Pull on your boots, and grab your coat. Let’s go for a walk.
In such a wildly unpredictable year, it would be a welcome treasure to find a morsel of stability. Something formulaic, eternal in its structure. And who better to offer us this tiny taste than Vladimir Propp? Propp, a twentieth century Soviet folklorist, published his pioneering work, Morphology of the Folktale, in 1928. Morphology was an exhaustive examination of 100 Russian folktales in which Propp identified a set of 31 “functions,” basic structural elements that guide the narrative of the wonder tale. Not every folktale contains every function, but each function must be followed in exact chronological order. No variations. No surprises. What a relief.
After the hero of our folktale has been introduced, and the scene set, our main story begins. In some versions, it is brought to the reader’s attention that there is something lacking from the protagonist’s home environment. In this case, Propp offers several examples of what may constitute “lack:” lack of a friend or loved ones, of money or means of existence, or what Propp refers to as lack in “various other forms.” It is here where I can’t help but be reminded of the ways in which this year has created an abundance of lack. Lack of close gatherings and touch, of certainty and sleep. And yet it is precisely this lack that serves as the impetus for the start of the heroic journey.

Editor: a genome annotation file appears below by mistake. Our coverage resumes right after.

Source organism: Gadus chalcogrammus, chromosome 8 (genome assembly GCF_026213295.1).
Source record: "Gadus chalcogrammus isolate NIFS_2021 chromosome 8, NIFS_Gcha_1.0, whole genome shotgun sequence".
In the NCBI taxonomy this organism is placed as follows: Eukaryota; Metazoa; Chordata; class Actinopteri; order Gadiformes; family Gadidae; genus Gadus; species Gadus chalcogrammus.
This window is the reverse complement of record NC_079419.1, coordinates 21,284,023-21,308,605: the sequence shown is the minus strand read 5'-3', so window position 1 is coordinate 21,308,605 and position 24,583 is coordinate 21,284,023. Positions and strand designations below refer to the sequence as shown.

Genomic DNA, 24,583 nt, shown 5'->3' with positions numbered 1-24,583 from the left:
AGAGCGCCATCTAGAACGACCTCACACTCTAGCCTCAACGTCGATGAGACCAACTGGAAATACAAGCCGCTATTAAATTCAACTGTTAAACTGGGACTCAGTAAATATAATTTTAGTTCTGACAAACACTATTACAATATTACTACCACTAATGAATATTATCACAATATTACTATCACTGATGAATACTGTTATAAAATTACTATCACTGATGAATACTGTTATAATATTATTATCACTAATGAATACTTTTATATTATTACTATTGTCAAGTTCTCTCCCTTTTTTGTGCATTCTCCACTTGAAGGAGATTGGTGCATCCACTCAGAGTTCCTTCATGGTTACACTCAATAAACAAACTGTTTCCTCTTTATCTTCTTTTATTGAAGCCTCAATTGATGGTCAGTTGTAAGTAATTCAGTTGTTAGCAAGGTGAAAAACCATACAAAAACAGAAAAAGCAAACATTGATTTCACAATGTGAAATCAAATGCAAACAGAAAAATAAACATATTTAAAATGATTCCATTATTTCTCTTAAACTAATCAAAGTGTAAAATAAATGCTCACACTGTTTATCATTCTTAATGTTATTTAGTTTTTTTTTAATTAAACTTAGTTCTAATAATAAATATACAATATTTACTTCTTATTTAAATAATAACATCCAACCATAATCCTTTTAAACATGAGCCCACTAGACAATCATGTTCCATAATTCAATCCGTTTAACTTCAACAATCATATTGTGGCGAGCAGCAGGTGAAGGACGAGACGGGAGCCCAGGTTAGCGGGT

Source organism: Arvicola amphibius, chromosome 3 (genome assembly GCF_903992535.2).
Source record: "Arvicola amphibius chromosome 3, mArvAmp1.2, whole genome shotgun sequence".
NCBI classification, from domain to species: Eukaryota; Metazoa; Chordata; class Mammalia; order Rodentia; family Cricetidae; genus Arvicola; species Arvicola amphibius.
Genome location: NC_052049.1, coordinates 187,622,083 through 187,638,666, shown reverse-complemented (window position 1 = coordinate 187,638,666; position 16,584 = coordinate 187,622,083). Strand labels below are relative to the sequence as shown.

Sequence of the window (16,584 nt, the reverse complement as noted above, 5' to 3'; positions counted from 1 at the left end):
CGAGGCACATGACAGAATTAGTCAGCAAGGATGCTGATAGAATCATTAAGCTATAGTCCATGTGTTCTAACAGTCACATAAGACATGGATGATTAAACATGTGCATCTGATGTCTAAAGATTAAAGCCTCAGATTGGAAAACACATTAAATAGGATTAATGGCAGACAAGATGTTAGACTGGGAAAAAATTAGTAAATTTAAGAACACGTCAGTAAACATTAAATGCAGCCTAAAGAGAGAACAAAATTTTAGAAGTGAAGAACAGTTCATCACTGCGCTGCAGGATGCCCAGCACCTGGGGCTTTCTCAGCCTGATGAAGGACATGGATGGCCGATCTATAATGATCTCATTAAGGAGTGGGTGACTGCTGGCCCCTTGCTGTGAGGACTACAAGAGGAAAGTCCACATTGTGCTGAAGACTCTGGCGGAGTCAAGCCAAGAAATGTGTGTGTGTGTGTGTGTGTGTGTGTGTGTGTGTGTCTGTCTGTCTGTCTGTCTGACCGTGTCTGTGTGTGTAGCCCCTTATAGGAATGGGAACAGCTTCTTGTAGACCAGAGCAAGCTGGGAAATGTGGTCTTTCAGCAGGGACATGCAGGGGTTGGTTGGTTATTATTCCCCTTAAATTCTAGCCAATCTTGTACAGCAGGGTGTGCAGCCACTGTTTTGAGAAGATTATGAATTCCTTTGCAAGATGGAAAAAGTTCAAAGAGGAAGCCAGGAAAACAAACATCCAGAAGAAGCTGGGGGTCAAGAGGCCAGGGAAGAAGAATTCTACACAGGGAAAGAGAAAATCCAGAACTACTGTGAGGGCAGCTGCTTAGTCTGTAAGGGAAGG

What a journey these last twelve months have been. Long, trudging, and full of demands for transformation. So as we continue our slow march towards something that resembles normal, let’s sit down to take a break.
Our second issue of Kentucky Folklife is here to provide respite on an otherwise unpredictable and lengthy adventure. The articles featured here offer a glimpse of what awaits us at the end of our arduous trek. Michelle Howell, owner of Need More Acres farm in Allen County, shares a story of hard work, resiliency, and sustainability. Leslie Dobbins practices tenderness and compassionate care in her role as a doula, helping pregnant people as they deliver newborns into the world. Finally, Senida Husić and Virginia Siegel draw connections between coffee and solidarity in Bowling Green’s Bosnian community.
For some folktales, the hero’s initial lack is liquidated through the assistance of archetypal helpers, magical entities that aid the hero on the quest. Each of this issue’s contributors are helpers in their own right. They have written stories that are inherently rooted in celebrations of life, healing, and growth. So although the end of our journey may not lead us to Xanadu, or Shangri-La, or the Promised Land across the River Jerden, we have the opportunity to rest our wearied bones in a new Commonwealth, a new home of helpers.
Delainey Bowers, Managing Editor